House and Senate pass differing 2014 budgets.

March 25, 2013

Last week, the House and Senate both passed the Fiscal Year (FY) 2013 continuing resolution (CR), legislation to fund the government for the remaining six months of the fiscal year, avoiding a government shutdown. The CR now moves to the President’s desk to be signed into law. The CR funds the government at $1.047 trillion, the amount fixed in law under the 2011 Budget Control Act (BCA), slightly above FY 2012 spending levels. Under the CR, workforce programs will remain relatively level funded from FY 2012. However, the CR does not reflect the sequester—which remains in place for now—which will reduce overall funding in FY 2013 to approximately $984 billion for the year. As a result, funding for federal employment and training programs continue to face significant funding cuts during the remainder of 2013. 

The CR included language requiring the Secretary of Labor to transfer no less than $10 million and as much as $30 million of unobligated Employment and Training Administration (ETA) funds to the Job Corps program. In January, the Department of Labor (DOL) froze Job Corps enrollment following the recent discovery by DOL that Job Corps faced a near $60 million budget shortfall. It is still unclear exactly how much of unobligated ETA funds will go to Job Corps, or from where, specifically, within the ETA budget the unobligated funding might come. 

While finishing up the FY 2013 appropriations process, Congress began working on the FY 2014 budget process (by law, the House and Senate are required to pass budget resolutions by April 15). Budget resolutions set overall spending levels for federal discretionary programs—including most employment and training programs—and will guide the appropriations process later this spring. On March 14, the House passed its FY 2014 budget resolution by a vote of 221-207. The Senate passed its budget resolution 50-49 in the wee hours of the morning on Saturday. 

National Skills Coalition supports the Senate budget resolution, offered by Senate Budget Committee Chair Patty Murray (D-WA) and opposes the House budget resolution, offered by House Budget Committee Chair Paul Ryan (R-WI).    

The Senate budget resolution adopts a balanced approach to deficit reduction, proposing $1.85 trillion in additional deficit reduction over the next decade, equally divided between new revenue and cuts to defense and non-defense discretionary (NDD) programs. The Senate budget resolution would also do away with all nine years of the damaging sequesters. While NSC would prefer to see no further cuts to NDD programs, Senator Murray’s proposal is far superior to sequestration and further cuts to NDD programs proposed in the House budget. 

Importantly, Senator Murray’s budget also includes $10 billion in new investments for job training programs.  

In the House, Rep. Ryan’s budget would, over the next 10 years, reduce federal investments in NDD programs by $1.1 trillion below the existing BCA spending caps. The House budget does not specify from which programs the $1.1 trillion cut to NDD funding would come.  However, based on previous budget resolutions and language included in Rep. Ryan’s “Path to Prosperity” budget blueprint, it seems clear that federal employment and training programs would face additional deep cuts under this budget resolution. NSC is particularly concerned that Rep. Ryan seems to justify these funding cuts by referring to the SKILLS Act (H.R. 803), the Workforce Investment Act (WIA) reauthorization legislation recently passed by the House.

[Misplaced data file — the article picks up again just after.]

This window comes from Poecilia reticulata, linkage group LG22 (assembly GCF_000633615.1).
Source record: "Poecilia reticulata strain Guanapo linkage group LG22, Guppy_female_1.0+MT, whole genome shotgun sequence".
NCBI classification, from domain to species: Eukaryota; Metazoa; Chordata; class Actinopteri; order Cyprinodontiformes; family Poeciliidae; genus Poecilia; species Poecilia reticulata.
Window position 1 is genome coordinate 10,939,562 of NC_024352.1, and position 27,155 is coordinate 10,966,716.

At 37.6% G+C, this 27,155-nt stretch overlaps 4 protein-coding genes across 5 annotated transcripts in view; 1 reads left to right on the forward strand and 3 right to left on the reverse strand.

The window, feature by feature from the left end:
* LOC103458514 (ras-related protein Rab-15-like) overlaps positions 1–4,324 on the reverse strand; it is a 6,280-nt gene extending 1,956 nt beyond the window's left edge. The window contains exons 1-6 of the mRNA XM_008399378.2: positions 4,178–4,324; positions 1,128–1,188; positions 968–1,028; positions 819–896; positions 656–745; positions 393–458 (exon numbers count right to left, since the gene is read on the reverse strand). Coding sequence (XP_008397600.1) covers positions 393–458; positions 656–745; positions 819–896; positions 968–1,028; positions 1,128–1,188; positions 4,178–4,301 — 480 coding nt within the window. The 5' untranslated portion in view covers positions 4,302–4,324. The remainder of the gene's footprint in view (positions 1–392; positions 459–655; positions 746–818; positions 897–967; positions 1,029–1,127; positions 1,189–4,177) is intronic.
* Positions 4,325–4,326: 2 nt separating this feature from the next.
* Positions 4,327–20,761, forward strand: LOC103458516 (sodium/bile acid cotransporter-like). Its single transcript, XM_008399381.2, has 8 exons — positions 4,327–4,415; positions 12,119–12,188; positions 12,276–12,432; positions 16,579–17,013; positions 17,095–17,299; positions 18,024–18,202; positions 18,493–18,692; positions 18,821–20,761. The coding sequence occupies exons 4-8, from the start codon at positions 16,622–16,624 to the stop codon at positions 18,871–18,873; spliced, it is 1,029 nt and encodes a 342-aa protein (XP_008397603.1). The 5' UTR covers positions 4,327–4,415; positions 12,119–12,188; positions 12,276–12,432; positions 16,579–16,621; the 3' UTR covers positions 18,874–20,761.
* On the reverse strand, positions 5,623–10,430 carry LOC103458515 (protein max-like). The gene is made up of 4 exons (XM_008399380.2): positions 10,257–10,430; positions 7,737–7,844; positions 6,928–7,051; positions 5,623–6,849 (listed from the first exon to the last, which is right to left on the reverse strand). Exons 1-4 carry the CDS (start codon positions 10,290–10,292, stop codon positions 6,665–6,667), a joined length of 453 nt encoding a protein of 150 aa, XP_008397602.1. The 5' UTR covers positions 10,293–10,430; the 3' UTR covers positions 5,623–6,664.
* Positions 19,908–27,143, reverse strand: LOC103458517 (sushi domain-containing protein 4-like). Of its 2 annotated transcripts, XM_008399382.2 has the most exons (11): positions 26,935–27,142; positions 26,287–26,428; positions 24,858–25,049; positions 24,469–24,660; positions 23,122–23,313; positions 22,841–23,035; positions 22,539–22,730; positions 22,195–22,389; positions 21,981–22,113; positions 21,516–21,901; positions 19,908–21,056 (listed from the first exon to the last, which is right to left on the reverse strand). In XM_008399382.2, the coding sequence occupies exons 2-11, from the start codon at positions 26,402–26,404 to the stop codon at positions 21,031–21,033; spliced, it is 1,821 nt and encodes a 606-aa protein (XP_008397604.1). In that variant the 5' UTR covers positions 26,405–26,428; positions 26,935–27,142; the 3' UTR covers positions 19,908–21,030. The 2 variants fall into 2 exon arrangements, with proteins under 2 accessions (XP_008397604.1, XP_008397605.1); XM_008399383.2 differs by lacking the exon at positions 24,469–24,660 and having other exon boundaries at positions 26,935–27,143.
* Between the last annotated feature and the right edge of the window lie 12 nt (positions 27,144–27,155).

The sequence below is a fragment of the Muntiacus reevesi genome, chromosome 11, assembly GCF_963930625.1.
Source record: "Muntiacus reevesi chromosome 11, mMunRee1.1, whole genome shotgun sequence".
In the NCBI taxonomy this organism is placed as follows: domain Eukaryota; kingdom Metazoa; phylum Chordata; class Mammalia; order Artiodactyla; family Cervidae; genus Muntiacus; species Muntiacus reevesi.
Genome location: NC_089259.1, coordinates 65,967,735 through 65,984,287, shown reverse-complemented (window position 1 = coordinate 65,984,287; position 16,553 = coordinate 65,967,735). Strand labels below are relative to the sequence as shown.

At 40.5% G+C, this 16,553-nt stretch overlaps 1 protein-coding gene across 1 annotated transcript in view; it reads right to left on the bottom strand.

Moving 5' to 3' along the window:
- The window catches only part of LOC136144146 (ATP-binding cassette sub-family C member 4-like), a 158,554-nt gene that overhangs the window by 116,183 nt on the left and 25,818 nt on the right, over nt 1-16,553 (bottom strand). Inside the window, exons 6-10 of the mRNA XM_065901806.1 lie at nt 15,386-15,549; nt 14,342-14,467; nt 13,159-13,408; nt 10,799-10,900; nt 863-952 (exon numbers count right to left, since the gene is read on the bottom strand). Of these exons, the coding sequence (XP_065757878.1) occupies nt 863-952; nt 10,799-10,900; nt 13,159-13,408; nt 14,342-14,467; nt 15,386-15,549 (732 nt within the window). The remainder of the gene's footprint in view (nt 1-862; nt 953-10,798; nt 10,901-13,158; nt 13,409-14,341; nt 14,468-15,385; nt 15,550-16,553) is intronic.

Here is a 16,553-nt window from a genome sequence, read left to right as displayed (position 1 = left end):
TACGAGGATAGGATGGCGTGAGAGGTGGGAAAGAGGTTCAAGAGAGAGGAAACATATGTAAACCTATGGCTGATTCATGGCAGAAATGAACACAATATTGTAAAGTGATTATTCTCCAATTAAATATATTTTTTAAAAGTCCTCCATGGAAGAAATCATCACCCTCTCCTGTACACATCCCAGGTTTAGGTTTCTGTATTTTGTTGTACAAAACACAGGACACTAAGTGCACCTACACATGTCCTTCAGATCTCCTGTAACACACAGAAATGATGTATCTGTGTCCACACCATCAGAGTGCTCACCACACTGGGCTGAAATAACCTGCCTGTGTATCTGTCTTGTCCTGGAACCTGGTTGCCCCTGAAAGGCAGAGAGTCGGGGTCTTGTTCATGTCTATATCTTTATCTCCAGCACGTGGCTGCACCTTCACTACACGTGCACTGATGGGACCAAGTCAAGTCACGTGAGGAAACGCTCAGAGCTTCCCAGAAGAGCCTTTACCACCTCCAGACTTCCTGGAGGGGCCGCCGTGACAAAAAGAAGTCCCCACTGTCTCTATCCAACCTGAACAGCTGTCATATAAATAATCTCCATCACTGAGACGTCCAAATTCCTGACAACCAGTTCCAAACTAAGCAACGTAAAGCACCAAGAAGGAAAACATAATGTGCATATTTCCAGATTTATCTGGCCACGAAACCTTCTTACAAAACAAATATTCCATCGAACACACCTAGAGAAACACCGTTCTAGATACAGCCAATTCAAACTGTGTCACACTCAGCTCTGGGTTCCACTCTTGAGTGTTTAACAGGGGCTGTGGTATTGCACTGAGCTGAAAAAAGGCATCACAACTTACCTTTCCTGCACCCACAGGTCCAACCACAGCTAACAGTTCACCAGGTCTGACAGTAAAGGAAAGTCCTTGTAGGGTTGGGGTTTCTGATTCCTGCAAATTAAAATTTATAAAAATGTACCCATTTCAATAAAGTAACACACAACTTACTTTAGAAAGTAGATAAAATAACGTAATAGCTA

While the House budget would replace the defense sequester, it would keep the NDD sequester cuts in place, and would actually cut NDD programs by an additional $700 billion below post-sequester levels. In addition, the House budget would put postsecondary education out of reach for millions of low-income individuals by slashing funding for the Pell grant program.  

Now that the House and Senate have both passed their respective resolutions, representatives from both chambers will attempt to “conference” the bill, to reconcile the differences between the two measures. However, the differences between the two resolutions are so great that it is extremely unlikely that the conferees will be able to produce a conference report that could be adopted by both chambers.  

What seems more likely is that each chamber’s budget resolution will serve as a starting point for negotiations with President Obama for a “grand bargain” on deficit reduction. Lawmakers will likely seek to have a grand bargain in place in time to avoid another fight on the debt ceiling, which likely means late July or early August (which is when experts expect the nation will be at risk of defaulting on our debt again). NSC strongly supports efforts to reach a balanced deal that fully replaces the sequester and protects NDD programs—including employment and training programs—from any further cuts.   

NSC will continue to provide updates as the federal budget process moves forward.